Passive income is a popular idea – and it is easy to understand why. Growing your income streams without adding to the daily grind has an understandable appeal.
But many passive income ideas require a lot of money upfront. Buying a property to rent out might earn me income – but it probably also needs a big deposit. That is why my favourite passive income idea is investing over time in dividend shares. If I wanted to start doing that today with a spare £20 each week, here is how I would go about it.
Getting into a habit
I think £20 is a good amount to target at first, as it is large enough that I could start to earn passive income from saving it, but not so big that I am likely to abandon my scheme as unsustainable.
Putting aside money on a regular basis could help me get into the habit. That way, when life threw up other spending needs unexpectedly, hopefully I could keep going with my regular saving.
I would put the money into a share-dealing account or Stocks and Shares ISA. Doing that means it should be ready for me to invest immediately once I had identified some income shares I felt matched my objectives.
Finding dividend shares to buy
But how would I look for such shares?
If I was investing for the first time, I would definitely try to keep things simple rather than complex. I would stick to industries and companies I felt I understood and could assess. If there were none, then I would choose to learn about some. For example, if I felt lithium was a promising technology, I could read up on it and the main players. I might do the same for companies I was already familiar with from my daily life, such as Greggs or Nike.
What would I be looking for? Core to my passive income plan is investing in companies that pay dividends. That is never guaranteed, even if it has happened regularly in the past. Dividends are basically a form of profit sharing, when a company distributes money to shareholders. For that to happen in future, a firm essentially needs to keep making money. So I would focus on firms with a business model I thought set them apart from competitors and operating in an industry I expected to see strong future customer demand.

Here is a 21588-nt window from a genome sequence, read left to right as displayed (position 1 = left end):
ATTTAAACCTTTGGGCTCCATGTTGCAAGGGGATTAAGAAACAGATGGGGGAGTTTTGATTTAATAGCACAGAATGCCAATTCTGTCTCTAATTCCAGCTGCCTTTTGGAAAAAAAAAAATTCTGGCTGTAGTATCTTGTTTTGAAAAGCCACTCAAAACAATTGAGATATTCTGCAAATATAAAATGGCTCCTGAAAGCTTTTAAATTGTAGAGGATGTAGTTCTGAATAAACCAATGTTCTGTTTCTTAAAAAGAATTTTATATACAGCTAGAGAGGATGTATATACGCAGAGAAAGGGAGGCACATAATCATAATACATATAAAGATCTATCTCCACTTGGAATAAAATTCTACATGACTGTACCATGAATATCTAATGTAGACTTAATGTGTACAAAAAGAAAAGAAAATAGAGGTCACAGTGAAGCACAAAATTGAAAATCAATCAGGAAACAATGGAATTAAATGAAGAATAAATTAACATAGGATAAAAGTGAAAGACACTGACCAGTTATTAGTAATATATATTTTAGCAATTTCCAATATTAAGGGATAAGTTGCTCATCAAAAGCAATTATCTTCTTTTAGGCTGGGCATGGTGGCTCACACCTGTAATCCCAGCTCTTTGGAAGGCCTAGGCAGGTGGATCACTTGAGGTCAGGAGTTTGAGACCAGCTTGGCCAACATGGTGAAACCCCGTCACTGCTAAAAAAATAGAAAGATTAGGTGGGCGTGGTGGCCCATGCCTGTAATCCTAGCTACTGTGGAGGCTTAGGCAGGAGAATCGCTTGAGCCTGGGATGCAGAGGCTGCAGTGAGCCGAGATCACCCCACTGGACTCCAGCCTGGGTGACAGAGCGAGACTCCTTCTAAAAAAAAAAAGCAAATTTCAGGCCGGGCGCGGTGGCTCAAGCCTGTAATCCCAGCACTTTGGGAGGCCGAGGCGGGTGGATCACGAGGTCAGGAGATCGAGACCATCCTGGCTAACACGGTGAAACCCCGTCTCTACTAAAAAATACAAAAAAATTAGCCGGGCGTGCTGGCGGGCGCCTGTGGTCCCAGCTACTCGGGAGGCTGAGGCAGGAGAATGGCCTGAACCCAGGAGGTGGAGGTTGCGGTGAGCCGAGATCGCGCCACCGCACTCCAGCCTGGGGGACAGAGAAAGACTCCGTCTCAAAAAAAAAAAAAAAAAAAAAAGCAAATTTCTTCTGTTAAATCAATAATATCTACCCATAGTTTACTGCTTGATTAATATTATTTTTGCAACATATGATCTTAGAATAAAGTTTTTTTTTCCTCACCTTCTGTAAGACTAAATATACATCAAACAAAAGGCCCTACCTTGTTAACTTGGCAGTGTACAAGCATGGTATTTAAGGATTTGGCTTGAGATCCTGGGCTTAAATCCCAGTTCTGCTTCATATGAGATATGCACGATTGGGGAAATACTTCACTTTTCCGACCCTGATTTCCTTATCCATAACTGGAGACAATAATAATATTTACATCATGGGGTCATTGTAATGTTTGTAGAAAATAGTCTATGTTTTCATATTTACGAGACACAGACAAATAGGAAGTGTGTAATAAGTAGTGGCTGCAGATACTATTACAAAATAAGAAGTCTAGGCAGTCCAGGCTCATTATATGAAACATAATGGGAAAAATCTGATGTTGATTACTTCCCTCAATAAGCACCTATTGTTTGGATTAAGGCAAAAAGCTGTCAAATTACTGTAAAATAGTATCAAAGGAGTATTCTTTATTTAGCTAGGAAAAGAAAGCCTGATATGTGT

Setting up my passive income streams
Some companies meet that description — but do not currently pay dividends. For example, I think Netflix might be able to fund a dividend in future – but it does not pay me one as a shareholder at the moment.
With passive income as my focus, I would therefore limit my search to companies that are already paying dividends and that I hope can keep doing so.
How much I might earn will depend on the average dividend yield of the shares I buy. £20 a week would add up to £1,040 in the first year of my passive income plan. If I invested that at an average yield of 5%, for example, I would hopefully receive annual dividends of £52.
That is only the first step. Over time, if I keep adding money regularly, my passive income could increase. But I could start small, today!
The post How I’d build passive income starting with £20 each week appeared first on The Motley Fool UK.
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C Ruane has positions in Netflix. The Motley Fool UK has recommended Nike. Views expressed on the companies mentioned in this article are those of the writer and therefore may differ from the official recommendations we make in our subscription services such as Share Advisor, Hidden Winners and Pro. Here at The Motley Fool we believe that considering a diverse range of insights makes us better investors.